Unlike humans, pets cannot talk or communicate when they have an ache, pain or illness. Instead, they might let out the occasional whimper or simply remain quiet, which is why regular exams are so important.
A thorough pet health wellness exam should be all-encompassing and include equal part examination, vaccination, preventative measures, and testing. The exact health protocol for your pet will vary depending on the pet’s breed, age and current health.
During a physical exam, your veterinarian and their technicians will check for a host of things, such as irregularities in the heart, lungs, eyes, ears and throat. They will also check for lumps and bumps, feel the abdomen for abnormalities, take your pet’s temperature, evaluate your pet’s weight and inspect their mouth for tartar and oral growths.
Lymph nodes and joints will also be examined, and finally, mucus membranes will be checked for abnormalities which can indicate internal organ disease or anemia.
Part of the pet health exam should also include the pet’s health history. Let your veterinarian know if there have been any changes in behavior, appetite, or if the animal has been vomiting. If your pet has insatiable thirst, frequent urination, weight loss, lethargy or depression you should take him or her to the doctor as soon as possible.
Another important part of pet health is vaccination. Vaccines are administered to prevent contagious diseases, which can cause epidemics like distemper, rabies and parvovirus. Young pets that have undeveloped immune systems often require a series of vaccines which are spaced-out several weeks apart to provide temporary protection until their immune system matures.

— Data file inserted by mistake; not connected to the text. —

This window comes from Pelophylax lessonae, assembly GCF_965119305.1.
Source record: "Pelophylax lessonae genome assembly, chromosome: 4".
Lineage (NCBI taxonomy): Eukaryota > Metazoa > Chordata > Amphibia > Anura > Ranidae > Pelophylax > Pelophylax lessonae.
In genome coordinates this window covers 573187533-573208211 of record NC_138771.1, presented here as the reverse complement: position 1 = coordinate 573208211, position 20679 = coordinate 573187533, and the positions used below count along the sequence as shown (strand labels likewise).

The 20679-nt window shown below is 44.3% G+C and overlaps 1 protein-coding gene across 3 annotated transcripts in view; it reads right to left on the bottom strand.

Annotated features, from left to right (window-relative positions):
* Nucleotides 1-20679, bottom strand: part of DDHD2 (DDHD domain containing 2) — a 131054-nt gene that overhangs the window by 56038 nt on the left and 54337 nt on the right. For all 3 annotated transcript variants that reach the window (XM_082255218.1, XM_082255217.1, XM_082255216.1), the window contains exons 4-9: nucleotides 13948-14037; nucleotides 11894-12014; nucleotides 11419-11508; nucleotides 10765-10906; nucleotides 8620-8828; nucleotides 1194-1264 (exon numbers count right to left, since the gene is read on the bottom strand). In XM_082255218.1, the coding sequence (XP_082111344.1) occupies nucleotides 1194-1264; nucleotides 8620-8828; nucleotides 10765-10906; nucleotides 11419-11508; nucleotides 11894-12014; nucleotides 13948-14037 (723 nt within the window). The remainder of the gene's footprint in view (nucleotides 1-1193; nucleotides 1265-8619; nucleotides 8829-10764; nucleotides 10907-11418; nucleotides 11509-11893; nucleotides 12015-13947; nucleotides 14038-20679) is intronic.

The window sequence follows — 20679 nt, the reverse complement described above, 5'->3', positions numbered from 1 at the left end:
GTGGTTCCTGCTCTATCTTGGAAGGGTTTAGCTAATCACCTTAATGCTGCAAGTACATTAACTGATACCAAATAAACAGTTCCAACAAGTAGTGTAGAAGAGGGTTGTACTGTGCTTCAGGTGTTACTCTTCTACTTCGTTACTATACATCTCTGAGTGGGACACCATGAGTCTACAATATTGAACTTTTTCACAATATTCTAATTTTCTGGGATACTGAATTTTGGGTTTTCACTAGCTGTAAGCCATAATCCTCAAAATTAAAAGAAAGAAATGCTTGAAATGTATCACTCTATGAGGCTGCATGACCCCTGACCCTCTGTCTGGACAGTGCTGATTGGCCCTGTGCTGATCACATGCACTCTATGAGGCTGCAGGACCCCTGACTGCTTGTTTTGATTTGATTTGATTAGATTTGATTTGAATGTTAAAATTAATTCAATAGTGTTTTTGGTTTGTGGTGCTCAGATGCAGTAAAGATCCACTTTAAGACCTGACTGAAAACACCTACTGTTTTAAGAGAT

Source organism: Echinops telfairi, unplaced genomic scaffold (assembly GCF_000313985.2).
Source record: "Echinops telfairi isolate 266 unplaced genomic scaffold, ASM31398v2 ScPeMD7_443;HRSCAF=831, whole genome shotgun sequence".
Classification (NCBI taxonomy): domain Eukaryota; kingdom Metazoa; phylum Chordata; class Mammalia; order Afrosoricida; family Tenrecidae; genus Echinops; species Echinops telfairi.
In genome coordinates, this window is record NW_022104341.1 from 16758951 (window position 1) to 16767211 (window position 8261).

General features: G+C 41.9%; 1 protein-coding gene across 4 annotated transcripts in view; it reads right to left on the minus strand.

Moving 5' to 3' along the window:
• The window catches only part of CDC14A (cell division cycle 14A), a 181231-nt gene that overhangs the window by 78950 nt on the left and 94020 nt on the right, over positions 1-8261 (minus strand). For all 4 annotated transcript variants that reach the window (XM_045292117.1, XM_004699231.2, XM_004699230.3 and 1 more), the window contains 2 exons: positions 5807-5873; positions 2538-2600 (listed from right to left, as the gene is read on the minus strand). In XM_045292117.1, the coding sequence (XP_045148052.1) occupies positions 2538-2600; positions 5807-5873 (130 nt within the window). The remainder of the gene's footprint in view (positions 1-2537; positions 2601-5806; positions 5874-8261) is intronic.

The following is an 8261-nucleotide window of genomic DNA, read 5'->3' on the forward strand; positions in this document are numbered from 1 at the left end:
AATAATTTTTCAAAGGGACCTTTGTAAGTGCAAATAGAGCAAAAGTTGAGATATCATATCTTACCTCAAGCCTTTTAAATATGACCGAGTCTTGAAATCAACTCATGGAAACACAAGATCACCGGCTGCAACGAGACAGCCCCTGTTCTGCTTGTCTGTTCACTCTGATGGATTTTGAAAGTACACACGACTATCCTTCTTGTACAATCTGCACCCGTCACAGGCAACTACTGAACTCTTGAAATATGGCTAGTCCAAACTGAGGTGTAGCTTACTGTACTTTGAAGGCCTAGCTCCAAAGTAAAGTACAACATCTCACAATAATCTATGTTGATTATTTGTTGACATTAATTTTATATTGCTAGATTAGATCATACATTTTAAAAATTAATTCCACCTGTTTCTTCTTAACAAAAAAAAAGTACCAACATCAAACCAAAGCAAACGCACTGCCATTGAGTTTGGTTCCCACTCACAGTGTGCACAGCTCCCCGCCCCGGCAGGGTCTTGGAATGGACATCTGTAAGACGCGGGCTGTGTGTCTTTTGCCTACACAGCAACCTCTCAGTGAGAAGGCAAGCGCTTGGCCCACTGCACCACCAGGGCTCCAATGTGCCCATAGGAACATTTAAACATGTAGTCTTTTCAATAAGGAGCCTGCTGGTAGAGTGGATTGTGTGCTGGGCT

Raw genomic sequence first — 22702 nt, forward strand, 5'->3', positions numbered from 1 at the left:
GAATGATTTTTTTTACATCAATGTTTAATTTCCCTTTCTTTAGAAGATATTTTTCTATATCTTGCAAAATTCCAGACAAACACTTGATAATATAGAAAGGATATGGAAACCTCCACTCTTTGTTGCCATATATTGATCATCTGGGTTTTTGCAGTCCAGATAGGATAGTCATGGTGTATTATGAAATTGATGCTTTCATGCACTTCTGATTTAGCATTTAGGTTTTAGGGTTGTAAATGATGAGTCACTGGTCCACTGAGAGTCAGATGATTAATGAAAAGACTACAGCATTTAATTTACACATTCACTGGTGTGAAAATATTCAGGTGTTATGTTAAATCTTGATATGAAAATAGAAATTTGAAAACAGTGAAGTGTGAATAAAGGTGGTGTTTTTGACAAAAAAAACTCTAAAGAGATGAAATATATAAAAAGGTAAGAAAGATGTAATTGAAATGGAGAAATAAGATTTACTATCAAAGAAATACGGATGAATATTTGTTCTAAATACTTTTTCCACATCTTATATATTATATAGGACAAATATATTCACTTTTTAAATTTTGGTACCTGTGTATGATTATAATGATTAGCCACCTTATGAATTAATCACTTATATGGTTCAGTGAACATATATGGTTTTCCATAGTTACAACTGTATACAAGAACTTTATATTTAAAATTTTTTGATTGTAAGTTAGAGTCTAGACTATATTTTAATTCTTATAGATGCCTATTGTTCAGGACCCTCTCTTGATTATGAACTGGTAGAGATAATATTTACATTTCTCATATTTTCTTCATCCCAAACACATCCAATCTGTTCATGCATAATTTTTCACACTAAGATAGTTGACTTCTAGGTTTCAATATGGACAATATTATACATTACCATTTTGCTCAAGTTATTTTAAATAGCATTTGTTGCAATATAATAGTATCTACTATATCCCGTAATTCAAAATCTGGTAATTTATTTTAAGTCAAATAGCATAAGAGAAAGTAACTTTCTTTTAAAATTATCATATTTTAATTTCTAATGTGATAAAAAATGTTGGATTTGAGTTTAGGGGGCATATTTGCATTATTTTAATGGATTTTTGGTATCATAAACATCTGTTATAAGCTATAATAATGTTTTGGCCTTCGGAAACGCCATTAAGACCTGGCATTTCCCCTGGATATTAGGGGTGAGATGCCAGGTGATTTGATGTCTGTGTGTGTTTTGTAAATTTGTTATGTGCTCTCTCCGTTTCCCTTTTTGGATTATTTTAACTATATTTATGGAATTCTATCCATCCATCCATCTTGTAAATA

Some vaccines require at least two inoculations to develop a lasting immunity, while others, such as rabies, provide immunity for several years. Your veterinarian will discuss which vaccines are the best options for your pet. In some circumstances, like when boarding a pet, additional vaccines may be necessary due to the likelihood of disease exposure.
Any good pet health care program should also provide screening tests which helps to identify medical conditions that are present whether or not symptoms have manifested.
An early diagnosis or abnormal finding may result in disease prevention or at least expedited treatment. Some tests, such as blood work and fecal tests, are recommended routinely.
Diagnostic tests after your pet has become ill can be quite expensive without pet insurance and many times could have been avoided by performing a less-costly routine test.
Regular wellness exams, vaccines and certain tests, depending on the age and health of your pet, can go a long way in keeping your beloved friend in the best possible pet health.
*Pets Best Insurance offers an optional Wellness and Routine care plan that can be added on to any of our three accident, illness and injury policies. For more information on pet care insurance, visit www.petsbest.com.